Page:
Does the difference between church and kingdom ever feel confusing or blurry to you?
Consider these two simple definitions of church and kingdom:
Church = Christ + community
Kingdom = Christ + cosmos
Church is a community that practices worship, prayer, and scripture reading and teaching, as well as the sacraments of communion and baptism. It is the fellowship of those centered on confessing Jesus. We can think of the church as our extended family. The church gathers to come under the priesthood of Jesus in the smaller temple of the church.
Our word in Greek for church is ekklesia. Millikin in The Nature of the Church says, “In secular Greek, ekklesia was commonly used to refer to an assembly of representative citizens of a Greek city called out to transact the business of the city.” Essentially, this was a legislative gathering. Maybe a church gathering is supposed to legislate God’s activity on earth? That would mean activities within the assembly should find their outworking outside of that assembly.
Kingdom is the outflow of a church community members functioning as priests of their Messiah, bringing heaven into the world. This is the greater temple of creation where Christ’s reign is welcomed into every sphere, every nook, and cranny of the cosmos.
Baseleia is the Greek word a kingdom or domain, often referred to in the synoptic gospels as the kingdom of heaven or the kingdom of God. Baseleia is a hereditary term. A kingship that can be handed to heirs. Kingdom is the extension of God’s influence into the cosmos by members of the ekklesia.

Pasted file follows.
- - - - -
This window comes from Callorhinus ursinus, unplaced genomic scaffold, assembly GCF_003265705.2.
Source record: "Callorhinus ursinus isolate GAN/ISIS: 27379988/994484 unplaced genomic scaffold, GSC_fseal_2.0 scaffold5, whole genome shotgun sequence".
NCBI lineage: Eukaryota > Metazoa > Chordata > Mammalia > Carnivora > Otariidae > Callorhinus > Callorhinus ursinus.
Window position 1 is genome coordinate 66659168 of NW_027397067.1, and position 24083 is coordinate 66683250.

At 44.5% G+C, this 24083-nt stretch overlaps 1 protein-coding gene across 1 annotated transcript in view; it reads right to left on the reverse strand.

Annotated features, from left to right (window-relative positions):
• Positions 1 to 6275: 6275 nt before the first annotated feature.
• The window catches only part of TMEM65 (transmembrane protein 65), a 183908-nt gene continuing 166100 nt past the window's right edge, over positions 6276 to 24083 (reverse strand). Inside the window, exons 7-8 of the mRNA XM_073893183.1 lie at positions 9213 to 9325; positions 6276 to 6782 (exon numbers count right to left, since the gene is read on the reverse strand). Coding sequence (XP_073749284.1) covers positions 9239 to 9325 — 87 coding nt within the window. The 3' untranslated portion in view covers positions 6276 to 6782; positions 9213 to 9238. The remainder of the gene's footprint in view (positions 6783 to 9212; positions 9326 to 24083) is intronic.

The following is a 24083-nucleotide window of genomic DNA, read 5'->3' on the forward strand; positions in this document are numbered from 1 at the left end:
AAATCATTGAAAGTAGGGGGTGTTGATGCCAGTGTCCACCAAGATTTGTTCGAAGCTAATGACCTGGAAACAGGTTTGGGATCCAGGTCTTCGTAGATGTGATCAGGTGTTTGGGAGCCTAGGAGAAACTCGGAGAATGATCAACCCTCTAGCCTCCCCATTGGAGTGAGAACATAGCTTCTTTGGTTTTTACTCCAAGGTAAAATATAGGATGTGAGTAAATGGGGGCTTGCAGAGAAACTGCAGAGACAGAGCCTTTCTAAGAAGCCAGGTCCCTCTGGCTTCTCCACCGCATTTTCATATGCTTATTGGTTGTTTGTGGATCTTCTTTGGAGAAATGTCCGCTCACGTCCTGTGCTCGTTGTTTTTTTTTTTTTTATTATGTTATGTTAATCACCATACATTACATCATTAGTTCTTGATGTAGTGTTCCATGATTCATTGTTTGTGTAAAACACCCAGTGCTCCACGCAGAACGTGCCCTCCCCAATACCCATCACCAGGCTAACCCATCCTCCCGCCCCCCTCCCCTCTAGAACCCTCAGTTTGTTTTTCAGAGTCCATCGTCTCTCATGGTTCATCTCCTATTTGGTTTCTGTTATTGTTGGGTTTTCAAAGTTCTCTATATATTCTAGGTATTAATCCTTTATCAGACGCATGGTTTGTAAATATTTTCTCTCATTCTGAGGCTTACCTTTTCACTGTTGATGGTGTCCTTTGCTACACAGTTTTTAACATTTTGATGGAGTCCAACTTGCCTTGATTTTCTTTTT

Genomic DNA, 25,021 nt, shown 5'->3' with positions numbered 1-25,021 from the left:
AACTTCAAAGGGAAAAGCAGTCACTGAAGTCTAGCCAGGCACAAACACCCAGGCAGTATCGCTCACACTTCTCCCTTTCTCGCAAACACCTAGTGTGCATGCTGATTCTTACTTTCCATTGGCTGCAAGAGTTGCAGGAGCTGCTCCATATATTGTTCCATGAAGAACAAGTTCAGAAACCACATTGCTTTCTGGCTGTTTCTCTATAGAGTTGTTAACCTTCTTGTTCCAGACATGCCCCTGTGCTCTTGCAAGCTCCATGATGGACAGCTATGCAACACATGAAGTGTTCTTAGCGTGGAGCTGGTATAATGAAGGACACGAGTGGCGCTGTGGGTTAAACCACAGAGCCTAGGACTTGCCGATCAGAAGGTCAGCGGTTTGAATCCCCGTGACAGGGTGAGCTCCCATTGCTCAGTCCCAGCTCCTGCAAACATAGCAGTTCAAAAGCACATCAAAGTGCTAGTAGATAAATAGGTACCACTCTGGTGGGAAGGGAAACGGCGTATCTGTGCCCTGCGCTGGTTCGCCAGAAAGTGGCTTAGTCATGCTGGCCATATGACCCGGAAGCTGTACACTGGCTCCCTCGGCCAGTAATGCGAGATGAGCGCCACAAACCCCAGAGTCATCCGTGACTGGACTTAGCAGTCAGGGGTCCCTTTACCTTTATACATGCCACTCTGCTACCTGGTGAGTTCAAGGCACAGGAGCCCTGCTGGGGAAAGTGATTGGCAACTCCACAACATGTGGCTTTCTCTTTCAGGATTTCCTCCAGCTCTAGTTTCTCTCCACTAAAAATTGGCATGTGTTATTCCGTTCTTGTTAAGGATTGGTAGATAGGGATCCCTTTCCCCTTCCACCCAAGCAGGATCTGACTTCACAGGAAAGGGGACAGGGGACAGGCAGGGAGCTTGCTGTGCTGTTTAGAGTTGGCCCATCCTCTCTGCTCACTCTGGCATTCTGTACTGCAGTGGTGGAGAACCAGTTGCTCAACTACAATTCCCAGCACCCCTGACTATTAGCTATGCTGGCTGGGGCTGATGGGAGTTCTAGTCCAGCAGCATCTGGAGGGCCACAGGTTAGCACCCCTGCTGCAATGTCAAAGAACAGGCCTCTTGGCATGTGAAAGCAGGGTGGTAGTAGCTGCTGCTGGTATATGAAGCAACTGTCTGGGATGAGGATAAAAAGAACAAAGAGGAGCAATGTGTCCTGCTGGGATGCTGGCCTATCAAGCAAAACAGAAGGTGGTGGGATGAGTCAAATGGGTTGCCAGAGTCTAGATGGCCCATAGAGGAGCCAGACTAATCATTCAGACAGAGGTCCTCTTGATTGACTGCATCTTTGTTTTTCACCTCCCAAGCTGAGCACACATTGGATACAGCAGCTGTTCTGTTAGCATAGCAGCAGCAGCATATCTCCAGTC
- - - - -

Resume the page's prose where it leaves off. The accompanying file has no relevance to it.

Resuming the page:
How does this all work?
Churches can function as many things, families, communities, cultural centers, boot camps, training bases, think tanks, prayer rooms, worship tabernacles, hospitals, oasis. No matter what, the church community at large should be focused on sending her people as families and teams out to represent and establish the kingdom.
Those functioning in business, government, education, or charities, etc are not less than the church, they are still the church. They may be functioning outside the “assembly” where the rhythms of the church are often more consistent. They may not have pastors or ordained priests in their group, but they are part of the priesthood stamped in the image of God, called to expand Eden. They are simply participants in the kingdom now, witnessing now and expectantly pursuing the fullness of that same kingdom to come.
Ministry-ready saints are to function in the broader world to bring the kingdom. Without a kingdom focus, churches become myopic. The five-fold ministry of the church (apostles, prophets, evangelists, shepherds, teachers) works to capacitate the church as Jesus’ functional body in the cosmos. Another way to think about this is we are images of God emanating his presence and redemptive stewardship of creation.
Apostles — lay foundations for daily encounters with God’s heart
Prophets — bring revelation pertinent for navigating seasons and epochs
Evangelists — serve as midwives and adoption agents for the new family
Shepherds — give spiritual care as the moms and dads in daily life rhythms of the community
Teachers — shape theological understanding for functional outworking of faith
All these gifted people’s main function is to equip you to be the images of God in society and creation, emanating his presence like scattered stars in the dark, expansive cosmos.
“God chose to make known to you how great among all peoples are the riches of the glory of this mystery, which is Christ in you, the hope of glory” (Col 1:27).
May “Christ in you” be love as a community in your church gatherings and may “Christ in you” be the truth as the expanding rule of God’s kingdom in the cosmos.